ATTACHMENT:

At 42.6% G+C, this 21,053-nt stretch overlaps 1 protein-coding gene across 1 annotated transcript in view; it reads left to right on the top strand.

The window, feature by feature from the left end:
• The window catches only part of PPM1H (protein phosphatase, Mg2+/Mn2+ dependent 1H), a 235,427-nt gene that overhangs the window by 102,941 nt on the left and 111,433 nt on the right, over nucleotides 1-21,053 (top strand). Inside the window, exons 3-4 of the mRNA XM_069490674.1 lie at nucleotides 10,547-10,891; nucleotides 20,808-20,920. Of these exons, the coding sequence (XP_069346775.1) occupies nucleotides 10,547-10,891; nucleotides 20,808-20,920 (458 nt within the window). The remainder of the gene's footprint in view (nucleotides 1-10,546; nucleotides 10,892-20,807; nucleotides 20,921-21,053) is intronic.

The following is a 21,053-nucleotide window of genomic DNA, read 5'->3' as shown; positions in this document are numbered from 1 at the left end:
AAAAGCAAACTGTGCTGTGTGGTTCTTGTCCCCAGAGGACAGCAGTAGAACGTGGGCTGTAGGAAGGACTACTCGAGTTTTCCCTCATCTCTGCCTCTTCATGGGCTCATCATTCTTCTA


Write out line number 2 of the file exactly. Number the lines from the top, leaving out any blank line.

The window, feature by feature from the left end: